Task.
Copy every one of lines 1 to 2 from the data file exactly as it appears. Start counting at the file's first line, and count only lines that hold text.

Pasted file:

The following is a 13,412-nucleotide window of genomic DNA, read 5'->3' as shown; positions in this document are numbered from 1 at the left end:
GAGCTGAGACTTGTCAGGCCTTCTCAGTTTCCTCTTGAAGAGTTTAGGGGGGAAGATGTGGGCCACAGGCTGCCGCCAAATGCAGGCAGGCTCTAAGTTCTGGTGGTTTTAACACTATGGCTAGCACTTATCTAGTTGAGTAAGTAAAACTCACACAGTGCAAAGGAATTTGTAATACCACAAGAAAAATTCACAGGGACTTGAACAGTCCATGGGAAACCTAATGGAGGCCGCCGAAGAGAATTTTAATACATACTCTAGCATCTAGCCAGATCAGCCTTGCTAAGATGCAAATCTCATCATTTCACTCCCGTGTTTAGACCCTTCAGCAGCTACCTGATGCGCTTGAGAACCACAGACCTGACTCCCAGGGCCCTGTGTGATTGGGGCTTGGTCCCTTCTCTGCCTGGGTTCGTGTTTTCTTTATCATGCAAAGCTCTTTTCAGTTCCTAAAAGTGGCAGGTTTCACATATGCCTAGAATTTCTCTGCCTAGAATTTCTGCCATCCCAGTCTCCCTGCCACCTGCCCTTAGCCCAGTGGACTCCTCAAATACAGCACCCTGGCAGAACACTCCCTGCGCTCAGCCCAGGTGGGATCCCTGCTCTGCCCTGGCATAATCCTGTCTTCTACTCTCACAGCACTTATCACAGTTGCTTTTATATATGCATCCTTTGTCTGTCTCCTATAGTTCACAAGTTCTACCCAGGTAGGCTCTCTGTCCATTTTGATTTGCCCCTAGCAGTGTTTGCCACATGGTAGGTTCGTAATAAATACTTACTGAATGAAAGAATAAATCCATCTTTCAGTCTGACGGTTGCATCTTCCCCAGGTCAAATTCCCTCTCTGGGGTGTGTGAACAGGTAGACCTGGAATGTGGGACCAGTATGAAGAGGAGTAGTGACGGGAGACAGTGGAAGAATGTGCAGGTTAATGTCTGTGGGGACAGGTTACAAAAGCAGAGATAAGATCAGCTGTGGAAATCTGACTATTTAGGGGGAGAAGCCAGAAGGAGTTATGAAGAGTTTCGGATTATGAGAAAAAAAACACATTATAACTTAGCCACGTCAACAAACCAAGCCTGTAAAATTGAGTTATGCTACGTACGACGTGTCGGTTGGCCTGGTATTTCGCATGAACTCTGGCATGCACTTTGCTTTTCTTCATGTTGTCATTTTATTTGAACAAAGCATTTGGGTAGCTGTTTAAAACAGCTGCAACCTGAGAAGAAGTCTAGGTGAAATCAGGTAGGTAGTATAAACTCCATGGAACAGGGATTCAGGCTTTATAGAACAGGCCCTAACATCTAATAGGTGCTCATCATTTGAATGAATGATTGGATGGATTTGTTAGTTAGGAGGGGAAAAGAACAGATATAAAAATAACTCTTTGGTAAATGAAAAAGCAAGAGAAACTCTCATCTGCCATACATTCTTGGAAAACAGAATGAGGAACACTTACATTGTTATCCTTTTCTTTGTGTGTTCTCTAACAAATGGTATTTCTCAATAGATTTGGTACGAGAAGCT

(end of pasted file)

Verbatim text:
The following is a 13,412-nucleotide window of genomic DNA, read 5'->3' as shown; positions in this document are numbered from 1 at the left end:
GAGCTGAGACTTGTCAGGCCTTCTCAGTTTCCTCTTGAAGAGTTTAGGGGGGAAGATGTGGGCCACAGGCTGCCGCCAAATGCAGGCAGGCTCTAAGTTCTGGTGGTTTTAACACTATGGCTAGCACTTATCTAGTTGAGTAAGTAAAACTCACACAGTGCAAAGGAATTTGTAATACCACAAGAAAAATTCACAGGGACTTGAACAGTCCATGGGAAACCTAATGGAGGCCGCCGAAGAGAATTTTAATACATACTCTAGCATCTAGCCAGATCAGCCTTGCTAAGATGCAAATCTCATCATTTCACTCCCGTGTTTAGACCCTTCAGCAGCTACCTGATGCGCTTGAGAACCACAGACCTGACTCCCAGGGCCCTGTGTGATTGGGGCTTGGTCCCTTCTCTGCCTGGGTTCGTGTTTTCTTTATCATGCAAAGCTCTTTTCAGTTCCTAAAAGTGGCAGGTTTCACATATGCCTAGAATTTCTCTGCCTAGAATTTCTGCCATCCCAGTCTCCCTGCCACCTGCCCTTAGCCCAGTGGACTCCTCAAATACAGCACCCTGGCAGAACACTCCCTGCGCTCAGCCCAGGTGGGATCCCTGCTCTGCCCTGGCATAATCCTGTCTTCTACTCTCACAGCACTTATCACAGTTGCTTTTATATATGCATCCTTTGTCTGTCTCCTATAGTTCACAAGTTCTACCCAGGTAGGCTCTCTGTCCATTTTGATTTGCCCCTAGCAGTGTTTGCCACATGGTAGGTTCGTAATAAATACTTACTGAATGAAAGAATAAATCCATCTTTCAGTCTGACGGTTGCATCTTCCCCAGGTCAAATTCCCTCTCTGGGGTGTGTGAACAGGTAGACCTGGAATGTGGGACCAGTATGAAGAGGAGTAGTGACGGGAGACAGTGGAAGAATGTGCAGGTTAATGTCTGTGGGGACAGGTTACAAAAGCAGAGATAAGATCAGCTGTGGAAATCTGACTATTTAGGGGGAGAAGCCAGAAGGAGTTATGAAGAGTTTCGGATTATGAGAAAAAAAACACATTATAACTTAGCCACGTCAACAAACCAAGCCTGTAAAATTGAGTTATGCTACGTACGACGTGTCGGTTGGCCTGGTATTTCGCATGAACTCTGGCATGCACTTTGCTTTTCTTCATGTTGTCATTTTATTTGAACAAAGCATTTGGGTAGCTGTTTAAAACAGCTGCAACCTGAGAAGAAGTCTAGGTGAAATCAGGTAGGTAGTATAAACTCCATGGAACAGGGATTCAGGCTTTATAGAACAGGCCCTAACATCTAATAGGTGCTCATCATTTGAATGAATGATTGGATGGATTTGTTAGTTAGGAGGGGAAAAGAACAGATATAAAAATAACTCTTTGGTAAATGAAAAAGCAAGAGAAACTCTCATCTGCCATACATTCTTGGAAAACAGAATGAGGAACACTTACATTGTTATCCTTTTCTTTGTGTGTTCTCTAACAAATGGTATTTCTCAATAGATTTGGTACGAGAAGCT